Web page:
My brothers, I fear that Freemasons in many areas of the world today are forgetting that purpose. As a result, the visible image that we are projecting to society is one with much less prestige than we were able to sustain in the past. As that prestige diminishes, our influence in and our impact on the ongoing evolution of civil society also diminishes. That is a tragic loss to the world. Freemasons exemplified those moral and ethical characteristics that tended to elevate societies, simply by emulating what was good and what was just and right in man. In so doing, Freemasonry served as a template that resulted in a new vision of the rights of humankind. In a broad sense, it has served as a foundation for the concept of democracy.
As our overall influence may be decreasing, our potential to impact the world is increasing. But even as that potential is increasing, we are experiencing dissension within our ranks that also may be approaching a zenith. Internal issues within jurisdictions that give rise to schisms and confrontations between Grand Lodges are on the increase. Too many of our members are developing the attitude that the Freemasonry that has existed for 300 years is not compatible with what they perceive as Masonic philosophy.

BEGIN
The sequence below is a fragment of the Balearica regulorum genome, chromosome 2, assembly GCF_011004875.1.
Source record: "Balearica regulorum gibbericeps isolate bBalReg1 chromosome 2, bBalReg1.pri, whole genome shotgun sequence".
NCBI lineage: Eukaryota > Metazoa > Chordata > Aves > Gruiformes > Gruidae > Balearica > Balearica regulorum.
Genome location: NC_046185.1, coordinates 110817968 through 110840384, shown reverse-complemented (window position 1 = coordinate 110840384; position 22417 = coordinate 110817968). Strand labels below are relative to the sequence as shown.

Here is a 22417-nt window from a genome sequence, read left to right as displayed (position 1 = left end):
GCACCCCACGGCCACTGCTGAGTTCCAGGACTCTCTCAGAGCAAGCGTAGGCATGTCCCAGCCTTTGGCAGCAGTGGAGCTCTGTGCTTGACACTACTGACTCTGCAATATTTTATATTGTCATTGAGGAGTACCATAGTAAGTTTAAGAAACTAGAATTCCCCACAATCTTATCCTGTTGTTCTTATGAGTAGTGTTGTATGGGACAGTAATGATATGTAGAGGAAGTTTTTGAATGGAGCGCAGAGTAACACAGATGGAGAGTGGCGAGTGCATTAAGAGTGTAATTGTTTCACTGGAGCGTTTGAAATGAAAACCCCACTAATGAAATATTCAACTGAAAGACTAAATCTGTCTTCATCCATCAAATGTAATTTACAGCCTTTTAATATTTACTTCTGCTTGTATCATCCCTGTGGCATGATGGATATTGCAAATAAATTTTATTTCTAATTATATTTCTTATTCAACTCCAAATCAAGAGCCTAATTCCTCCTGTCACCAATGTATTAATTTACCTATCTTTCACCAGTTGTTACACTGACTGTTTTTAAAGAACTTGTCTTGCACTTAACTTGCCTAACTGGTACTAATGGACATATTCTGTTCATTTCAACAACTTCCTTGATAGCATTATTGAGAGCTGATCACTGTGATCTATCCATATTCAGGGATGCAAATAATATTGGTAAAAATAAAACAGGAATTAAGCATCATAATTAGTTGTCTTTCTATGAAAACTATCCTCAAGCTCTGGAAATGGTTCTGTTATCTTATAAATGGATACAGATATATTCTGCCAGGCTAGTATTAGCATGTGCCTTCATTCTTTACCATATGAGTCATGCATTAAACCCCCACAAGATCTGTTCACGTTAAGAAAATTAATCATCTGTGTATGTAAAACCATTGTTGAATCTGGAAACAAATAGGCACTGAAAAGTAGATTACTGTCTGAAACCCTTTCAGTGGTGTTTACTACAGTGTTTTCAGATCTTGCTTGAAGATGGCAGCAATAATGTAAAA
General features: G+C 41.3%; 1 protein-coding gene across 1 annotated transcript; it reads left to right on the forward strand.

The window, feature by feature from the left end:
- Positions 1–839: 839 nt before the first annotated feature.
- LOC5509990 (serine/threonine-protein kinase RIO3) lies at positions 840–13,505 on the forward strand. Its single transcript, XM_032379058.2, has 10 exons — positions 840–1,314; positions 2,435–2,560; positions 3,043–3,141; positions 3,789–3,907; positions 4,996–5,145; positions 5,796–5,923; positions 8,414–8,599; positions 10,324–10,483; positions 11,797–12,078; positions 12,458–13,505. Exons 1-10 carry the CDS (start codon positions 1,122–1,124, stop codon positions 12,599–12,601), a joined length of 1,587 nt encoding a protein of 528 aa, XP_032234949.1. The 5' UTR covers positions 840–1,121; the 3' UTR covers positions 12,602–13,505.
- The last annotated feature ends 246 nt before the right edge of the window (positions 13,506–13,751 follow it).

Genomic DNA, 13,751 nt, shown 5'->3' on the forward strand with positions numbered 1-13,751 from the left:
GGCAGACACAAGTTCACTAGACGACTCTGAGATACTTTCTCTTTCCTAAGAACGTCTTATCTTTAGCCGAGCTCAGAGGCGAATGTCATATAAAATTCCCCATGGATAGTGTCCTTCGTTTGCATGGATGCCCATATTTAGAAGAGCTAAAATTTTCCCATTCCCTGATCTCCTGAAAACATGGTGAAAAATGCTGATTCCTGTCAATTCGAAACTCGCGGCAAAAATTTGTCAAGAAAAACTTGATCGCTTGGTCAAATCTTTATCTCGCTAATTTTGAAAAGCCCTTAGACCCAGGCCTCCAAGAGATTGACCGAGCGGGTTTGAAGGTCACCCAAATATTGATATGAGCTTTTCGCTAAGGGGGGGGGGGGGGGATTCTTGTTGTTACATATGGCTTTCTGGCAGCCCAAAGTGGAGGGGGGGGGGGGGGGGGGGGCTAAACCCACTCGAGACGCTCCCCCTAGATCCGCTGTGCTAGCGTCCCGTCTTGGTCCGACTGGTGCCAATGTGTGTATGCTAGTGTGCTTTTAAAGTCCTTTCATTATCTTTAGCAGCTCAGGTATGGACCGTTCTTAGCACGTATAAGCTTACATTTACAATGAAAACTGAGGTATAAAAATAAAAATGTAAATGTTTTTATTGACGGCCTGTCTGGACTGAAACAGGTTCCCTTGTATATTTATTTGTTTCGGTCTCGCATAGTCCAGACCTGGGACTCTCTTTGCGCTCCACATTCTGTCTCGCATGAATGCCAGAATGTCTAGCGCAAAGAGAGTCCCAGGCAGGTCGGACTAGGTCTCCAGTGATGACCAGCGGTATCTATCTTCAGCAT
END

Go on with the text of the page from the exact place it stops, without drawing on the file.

Historically, the greatest challenges facing Freemasonry were external. Our greatest enemies have been oppressive leaders of governments and oppressive leaders of religions. You will note that I referred to leaders of governments and religions, not governments and religions. Governments do not oppose us, nor do religions oppose us. It is only the leaders of these institutions who have been our opponents.
It is also worth noting that both these entities, even when in opposition to each other, opposed us for the very same reason, a desire to control the bodies and minds of those under their control and with intent to destroy any organization tending to interfere with that desire. They would take away from their adherents everything that Freemasonry stands for, the liberty of man to think and to live, free from repressive political constraint and with the freedom to worship God as individual consciences dictates.